Another study looks at the impact of cattle grazing on water dynamics and nutrient cycling in prairie pasture landscapes. Researchers have collected data on the weather, soils, land use, topography, and land management practices in several watersheds in the western provinces. As a result, the team can define grazing management scenarios and simulate pasture productivity, quality as well as examine nitrogen and phosphorus excretion estimates.
Scientist with Animal Science and AAFC are testing a feed additive to see is if influences methane production. Biochar, a charcoal known for its carbon sequestration capacity was tested to see if its addition to cattle diet would decrease methane production. Results show that addition of Biochar to rations and hay-based diets did not mitigate methane production in cattle.
UM researchers use a holistic approach to address environmental sustainability. Scientists at the University of Manitoba are partnering with conservation groups to better understand the interaction between beef production and our ecosystem to preserve natural environments that are vital to the health of our planet.
Scientists with Institute for Wetland and Waterfowl Research at Ducks Unlimited Canada are working with AAFC and Universities of Manitoba and British Columbia to quantify ecosystem services such as carbon stocks, water quality and biodiversity associated with wetlands in beef production landscapes. The teams have completed the first year of mapping wetlands including 48 sites in the prairie provinces.
The World Health Organization has a priority to recycle food resources and reduce food waste. In one year alone Canadian’s waste over 35 million metric tons of food. Researchers at the Universities of Manitoba and Lethbridge along with AAFC and Manitoba Agriculture are conducting life cycle assessments that calculate environmental impact to determine the land sparing effect and reduction in GHG emissions associated with substitution of cereal grain-based animal feeds with by-products and surplus foods.
Economics and profitability
Working towards a better understanding of on farm management practices will result in increased profitability and a stronger bottom line.
Research teams from Animal Science and AAFC have partnered with Canfax to assess on farm management practices of cow-calf operations with a focus on cost of production, as well as GHG emissions. Canfax, a division of the Canadian Cattlemen’s Association is a group that provides information on market analysis and industry trends to farmers to maximize profits. The research team is using bench marking data gathered from 24 producer groups across Canada to examine on-farm practices effecting cost of production as well as GHG emissions. This research will identify best management practices that can be targeted for policy development and program delivery to improve economic and environmental sustainability of the Canadian cattle industry.
Eliminating incidences of food borne illness due to microbiological contamination and minimizing expensive food recalls are priorities for the food processing industry and for UM food scientists.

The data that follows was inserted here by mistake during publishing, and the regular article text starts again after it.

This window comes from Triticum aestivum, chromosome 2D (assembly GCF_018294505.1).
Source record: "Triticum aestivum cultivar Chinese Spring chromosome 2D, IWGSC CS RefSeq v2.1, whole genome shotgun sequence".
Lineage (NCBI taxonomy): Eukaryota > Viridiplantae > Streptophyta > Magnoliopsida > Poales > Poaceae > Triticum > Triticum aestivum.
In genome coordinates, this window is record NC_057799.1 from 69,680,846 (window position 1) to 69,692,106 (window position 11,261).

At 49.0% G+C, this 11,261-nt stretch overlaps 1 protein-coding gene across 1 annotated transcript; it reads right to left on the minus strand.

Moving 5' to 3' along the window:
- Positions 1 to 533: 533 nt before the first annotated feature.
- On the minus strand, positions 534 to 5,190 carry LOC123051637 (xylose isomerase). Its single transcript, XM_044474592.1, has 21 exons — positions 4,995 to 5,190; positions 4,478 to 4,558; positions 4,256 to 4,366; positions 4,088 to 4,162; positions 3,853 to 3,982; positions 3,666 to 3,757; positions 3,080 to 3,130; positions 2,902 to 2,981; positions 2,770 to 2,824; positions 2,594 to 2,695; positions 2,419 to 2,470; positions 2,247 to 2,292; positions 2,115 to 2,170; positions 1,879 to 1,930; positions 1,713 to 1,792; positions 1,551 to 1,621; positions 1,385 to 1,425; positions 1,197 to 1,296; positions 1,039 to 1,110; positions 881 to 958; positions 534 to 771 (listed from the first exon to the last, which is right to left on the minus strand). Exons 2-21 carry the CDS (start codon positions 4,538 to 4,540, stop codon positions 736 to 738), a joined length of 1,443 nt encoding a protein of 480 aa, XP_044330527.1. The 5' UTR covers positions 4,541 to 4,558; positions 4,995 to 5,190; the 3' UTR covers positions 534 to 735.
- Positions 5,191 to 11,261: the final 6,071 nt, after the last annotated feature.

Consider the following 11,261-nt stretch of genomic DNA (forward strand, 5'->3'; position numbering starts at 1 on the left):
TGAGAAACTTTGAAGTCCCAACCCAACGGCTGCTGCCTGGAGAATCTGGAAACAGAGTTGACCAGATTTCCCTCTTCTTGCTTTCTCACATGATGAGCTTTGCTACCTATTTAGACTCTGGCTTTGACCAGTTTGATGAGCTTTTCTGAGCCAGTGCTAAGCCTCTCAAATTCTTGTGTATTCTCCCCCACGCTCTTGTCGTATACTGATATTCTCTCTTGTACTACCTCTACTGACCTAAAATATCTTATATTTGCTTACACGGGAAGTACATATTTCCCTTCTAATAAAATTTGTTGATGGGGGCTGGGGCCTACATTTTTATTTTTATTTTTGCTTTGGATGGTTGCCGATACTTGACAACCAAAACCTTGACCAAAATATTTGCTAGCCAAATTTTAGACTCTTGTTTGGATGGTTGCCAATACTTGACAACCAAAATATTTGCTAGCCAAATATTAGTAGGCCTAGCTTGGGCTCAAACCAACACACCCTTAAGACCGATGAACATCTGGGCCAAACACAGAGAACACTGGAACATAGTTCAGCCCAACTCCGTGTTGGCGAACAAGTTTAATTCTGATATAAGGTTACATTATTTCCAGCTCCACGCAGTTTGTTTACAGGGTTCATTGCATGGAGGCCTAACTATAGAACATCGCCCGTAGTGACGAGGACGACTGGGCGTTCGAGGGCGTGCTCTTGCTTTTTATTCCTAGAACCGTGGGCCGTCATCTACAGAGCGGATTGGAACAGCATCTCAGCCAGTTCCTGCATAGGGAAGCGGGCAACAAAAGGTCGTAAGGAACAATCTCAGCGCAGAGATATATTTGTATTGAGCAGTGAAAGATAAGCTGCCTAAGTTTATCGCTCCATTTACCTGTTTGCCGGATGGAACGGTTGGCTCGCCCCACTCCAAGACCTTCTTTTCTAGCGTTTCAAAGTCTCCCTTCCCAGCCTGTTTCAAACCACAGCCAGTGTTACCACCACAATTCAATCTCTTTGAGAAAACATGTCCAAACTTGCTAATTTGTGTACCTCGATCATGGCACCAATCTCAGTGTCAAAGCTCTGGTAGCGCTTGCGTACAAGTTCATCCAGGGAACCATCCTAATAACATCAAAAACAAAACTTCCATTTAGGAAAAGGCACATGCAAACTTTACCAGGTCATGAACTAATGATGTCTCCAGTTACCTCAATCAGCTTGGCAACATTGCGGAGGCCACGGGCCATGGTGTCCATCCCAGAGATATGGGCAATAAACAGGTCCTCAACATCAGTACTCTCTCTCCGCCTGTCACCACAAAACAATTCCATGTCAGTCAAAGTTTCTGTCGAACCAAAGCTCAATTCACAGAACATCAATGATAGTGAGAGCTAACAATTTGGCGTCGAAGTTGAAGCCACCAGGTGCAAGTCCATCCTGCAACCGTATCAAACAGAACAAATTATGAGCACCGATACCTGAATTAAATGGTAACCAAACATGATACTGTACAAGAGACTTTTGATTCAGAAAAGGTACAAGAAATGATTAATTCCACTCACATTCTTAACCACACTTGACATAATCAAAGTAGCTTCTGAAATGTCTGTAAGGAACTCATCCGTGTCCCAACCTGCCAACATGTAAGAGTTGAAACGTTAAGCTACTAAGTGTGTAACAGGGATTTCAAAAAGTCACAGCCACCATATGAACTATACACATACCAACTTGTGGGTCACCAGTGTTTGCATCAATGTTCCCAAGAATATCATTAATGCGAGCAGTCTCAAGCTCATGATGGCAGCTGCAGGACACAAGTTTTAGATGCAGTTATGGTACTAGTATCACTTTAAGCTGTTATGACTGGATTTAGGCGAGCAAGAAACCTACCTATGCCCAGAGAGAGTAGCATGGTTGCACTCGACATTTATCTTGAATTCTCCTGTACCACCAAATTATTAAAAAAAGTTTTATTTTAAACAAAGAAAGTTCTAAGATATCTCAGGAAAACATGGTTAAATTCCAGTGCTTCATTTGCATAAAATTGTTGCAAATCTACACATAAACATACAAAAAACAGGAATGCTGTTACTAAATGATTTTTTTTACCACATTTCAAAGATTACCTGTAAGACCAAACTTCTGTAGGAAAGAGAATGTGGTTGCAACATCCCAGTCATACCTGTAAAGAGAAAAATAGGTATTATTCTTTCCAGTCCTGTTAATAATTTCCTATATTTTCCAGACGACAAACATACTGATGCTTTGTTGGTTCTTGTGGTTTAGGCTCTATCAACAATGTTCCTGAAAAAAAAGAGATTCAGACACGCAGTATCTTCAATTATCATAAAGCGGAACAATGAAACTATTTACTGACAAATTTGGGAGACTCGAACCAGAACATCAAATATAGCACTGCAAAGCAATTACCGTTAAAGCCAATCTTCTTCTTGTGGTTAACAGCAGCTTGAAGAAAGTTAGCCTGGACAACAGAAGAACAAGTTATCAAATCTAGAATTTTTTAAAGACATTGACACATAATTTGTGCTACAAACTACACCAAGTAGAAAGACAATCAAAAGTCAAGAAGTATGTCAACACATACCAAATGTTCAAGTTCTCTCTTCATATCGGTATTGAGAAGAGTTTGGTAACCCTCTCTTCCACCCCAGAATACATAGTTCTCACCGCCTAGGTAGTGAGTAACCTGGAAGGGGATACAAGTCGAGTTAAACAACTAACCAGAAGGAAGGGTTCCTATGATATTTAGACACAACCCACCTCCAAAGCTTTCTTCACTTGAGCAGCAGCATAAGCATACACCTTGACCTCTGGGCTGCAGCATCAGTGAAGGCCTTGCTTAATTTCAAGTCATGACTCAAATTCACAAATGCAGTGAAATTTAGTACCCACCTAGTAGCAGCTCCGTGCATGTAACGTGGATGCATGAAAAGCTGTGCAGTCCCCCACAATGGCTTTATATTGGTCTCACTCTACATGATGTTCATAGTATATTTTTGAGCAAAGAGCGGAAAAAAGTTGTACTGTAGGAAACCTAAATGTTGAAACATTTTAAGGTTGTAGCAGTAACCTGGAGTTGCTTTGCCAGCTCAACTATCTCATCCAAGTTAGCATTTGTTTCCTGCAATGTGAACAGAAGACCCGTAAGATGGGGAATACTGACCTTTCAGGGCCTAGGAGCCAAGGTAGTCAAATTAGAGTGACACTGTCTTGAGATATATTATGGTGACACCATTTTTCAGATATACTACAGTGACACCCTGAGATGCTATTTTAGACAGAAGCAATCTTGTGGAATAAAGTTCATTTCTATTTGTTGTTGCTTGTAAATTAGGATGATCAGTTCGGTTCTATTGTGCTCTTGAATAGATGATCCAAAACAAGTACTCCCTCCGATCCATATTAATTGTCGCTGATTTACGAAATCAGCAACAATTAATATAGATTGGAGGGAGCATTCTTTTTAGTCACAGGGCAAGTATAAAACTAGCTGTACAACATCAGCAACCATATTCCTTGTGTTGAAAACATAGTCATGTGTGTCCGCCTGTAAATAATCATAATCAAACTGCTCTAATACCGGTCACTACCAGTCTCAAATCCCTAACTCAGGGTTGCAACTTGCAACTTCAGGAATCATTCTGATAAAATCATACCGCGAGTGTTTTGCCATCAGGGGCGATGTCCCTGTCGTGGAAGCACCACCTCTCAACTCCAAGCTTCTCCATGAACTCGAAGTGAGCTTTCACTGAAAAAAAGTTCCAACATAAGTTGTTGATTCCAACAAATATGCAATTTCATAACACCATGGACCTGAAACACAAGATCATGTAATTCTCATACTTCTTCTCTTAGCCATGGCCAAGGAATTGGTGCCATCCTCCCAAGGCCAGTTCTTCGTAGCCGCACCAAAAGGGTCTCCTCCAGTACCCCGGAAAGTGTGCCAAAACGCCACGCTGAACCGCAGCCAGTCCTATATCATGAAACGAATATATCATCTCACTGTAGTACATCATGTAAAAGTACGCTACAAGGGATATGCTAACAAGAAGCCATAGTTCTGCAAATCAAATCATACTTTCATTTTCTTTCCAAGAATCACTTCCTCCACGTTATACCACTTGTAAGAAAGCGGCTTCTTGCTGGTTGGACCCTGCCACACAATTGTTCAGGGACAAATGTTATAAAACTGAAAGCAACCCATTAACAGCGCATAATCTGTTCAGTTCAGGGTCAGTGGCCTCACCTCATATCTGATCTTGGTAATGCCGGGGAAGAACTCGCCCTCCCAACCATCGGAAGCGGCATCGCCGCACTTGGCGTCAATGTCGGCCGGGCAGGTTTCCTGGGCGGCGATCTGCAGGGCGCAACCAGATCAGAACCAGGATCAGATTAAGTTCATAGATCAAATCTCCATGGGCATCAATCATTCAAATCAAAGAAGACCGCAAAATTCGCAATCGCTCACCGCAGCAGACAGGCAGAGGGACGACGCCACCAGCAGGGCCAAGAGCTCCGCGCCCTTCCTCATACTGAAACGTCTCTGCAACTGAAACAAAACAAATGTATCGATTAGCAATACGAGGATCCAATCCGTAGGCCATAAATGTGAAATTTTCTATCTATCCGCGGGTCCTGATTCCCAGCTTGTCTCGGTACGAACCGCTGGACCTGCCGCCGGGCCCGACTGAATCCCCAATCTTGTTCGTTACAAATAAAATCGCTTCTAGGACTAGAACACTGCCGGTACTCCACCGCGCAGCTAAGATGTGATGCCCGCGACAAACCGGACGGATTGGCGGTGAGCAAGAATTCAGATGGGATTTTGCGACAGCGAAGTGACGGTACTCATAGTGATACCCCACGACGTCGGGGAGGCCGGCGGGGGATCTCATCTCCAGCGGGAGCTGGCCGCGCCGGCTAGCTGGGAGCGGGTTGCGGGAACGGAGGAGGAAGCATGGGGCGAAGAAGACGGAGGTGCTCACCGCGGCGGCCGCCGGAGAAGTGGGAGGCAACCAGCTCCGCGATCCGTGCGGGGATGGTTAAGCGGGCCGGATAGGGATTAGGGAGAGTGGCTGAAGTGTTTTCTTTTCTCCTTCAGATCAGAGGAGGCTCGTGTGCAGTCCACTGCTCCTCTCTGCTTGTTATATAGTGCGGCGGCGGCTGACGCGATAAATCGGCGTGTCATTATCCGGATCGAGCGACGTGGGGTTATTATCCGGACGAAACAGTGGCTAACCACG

Researchers at the department of Food and Human Nutritional Sciences are determining the ability of E. coli found on stainless steel and polyurethane surfaces to survive and transfer to fresh beef surfaces during processing. The team is also investigating sanitizer resistance and learning which sanitizers are most effective to eliminate E. coli biofilms found on food processing equipment.
Health and Welfare
Information generated by projects that address on farm health and welfare ensure healthy animals, address worker safety, farmer mental health and overall enhance public perception of cattle production systems.
Animal Science Researchers and collaborators from AAFC and the University of Alberta are evaluating Red-osier dogwood extract as an alternative to antibiotics to improve growth and health of newly weaned calves. Red-osier dogwood is a locally grown deciduous shrub well known for its many uses and health enhancing properties, especially with Indigenous groups.
Researchers at the department of Entomology are investigating the relationship between ticks, known transmitters of anaplasmosis, their abundance and risks to cattle and livestock workers. The team has completed the first year of assessments where they determined tick quantities on pasture and their relationship to biting pressure on cattle, horses, and humans.
To further expand research capacity in animal health and welfare, effective January 2021 the University welcomes Meagan King as the Assistant Professor in the Department of Animal Science. King has completed her PhD in Animal Behaviour and Welfare at the University of Guelph. She intends to develop a research program that examines interactions between livestock species and their environment to
develop best management practice that support raising animals for food. King is also planning to start a project focused on producer mental health.
Visit the Faculty of Agricultural and Food Sciences outreach website Manitoba Agriculture and Food Knowledge Exchange (MAKE) http://www.makemanitoba.ca for select project highlights on beef production and additional topics in agriculture.
- Animal Science – Emma McGeough, Kim Ominski, Marcus Cordeiro, Meagan King
- Plant Science – Doug Cattani, Yvonne Lawley
- Soil Science – Mario Tenuta, David Lobb, Francis Zvomuya
- Entomology – Kateryn Rochon
- Agriculture Economics -Derek Brewin
- Agriculture and Agri Food Canada – Sara Pogue, Tim McAllister, Aklilu Alemu, Emma Stephens, Wenzhu Yang
- Alberta Biodiversity Monitoring Institute – Majid Iravani
- Ducks Unlimited, Wetland and Waterfowl Research Pascal Badiou and Lauren Bortolotti
- University of Alberta – Lingyun Chen